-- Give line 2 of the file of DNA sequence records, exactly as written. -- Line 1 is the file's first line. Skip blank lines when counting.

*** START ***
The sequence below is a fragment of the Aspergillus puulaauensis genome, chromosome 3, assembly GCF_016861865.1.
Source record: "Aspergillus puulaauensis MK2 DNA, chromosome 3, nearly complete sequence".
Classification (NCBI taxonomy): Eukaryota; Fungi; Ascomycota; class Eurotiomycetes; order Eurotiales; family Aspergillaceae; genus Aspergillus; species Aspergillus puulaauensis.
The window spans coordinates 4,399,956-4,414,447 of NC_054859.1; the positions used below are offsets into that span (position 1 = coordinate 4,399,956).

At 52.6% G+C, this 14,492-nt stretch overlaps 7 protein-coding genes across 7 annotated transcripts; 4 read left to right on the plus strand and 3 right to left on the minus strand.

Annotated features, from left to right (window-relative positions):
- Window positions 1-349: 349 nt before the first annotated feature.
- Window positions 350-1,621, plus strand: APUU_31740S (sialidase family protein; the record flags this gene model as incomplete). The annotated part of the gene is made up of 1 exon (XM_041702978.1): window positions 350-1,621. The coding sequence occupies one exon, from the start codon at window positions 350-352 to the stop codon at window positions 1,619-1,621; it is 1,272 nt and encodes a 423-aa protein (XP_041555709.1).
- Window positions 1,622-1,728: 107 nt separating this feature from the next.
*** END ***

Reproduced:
Source record: "Aspergillus puulaauensis MK2 DNA, chromosome 3, nearly complete sequence".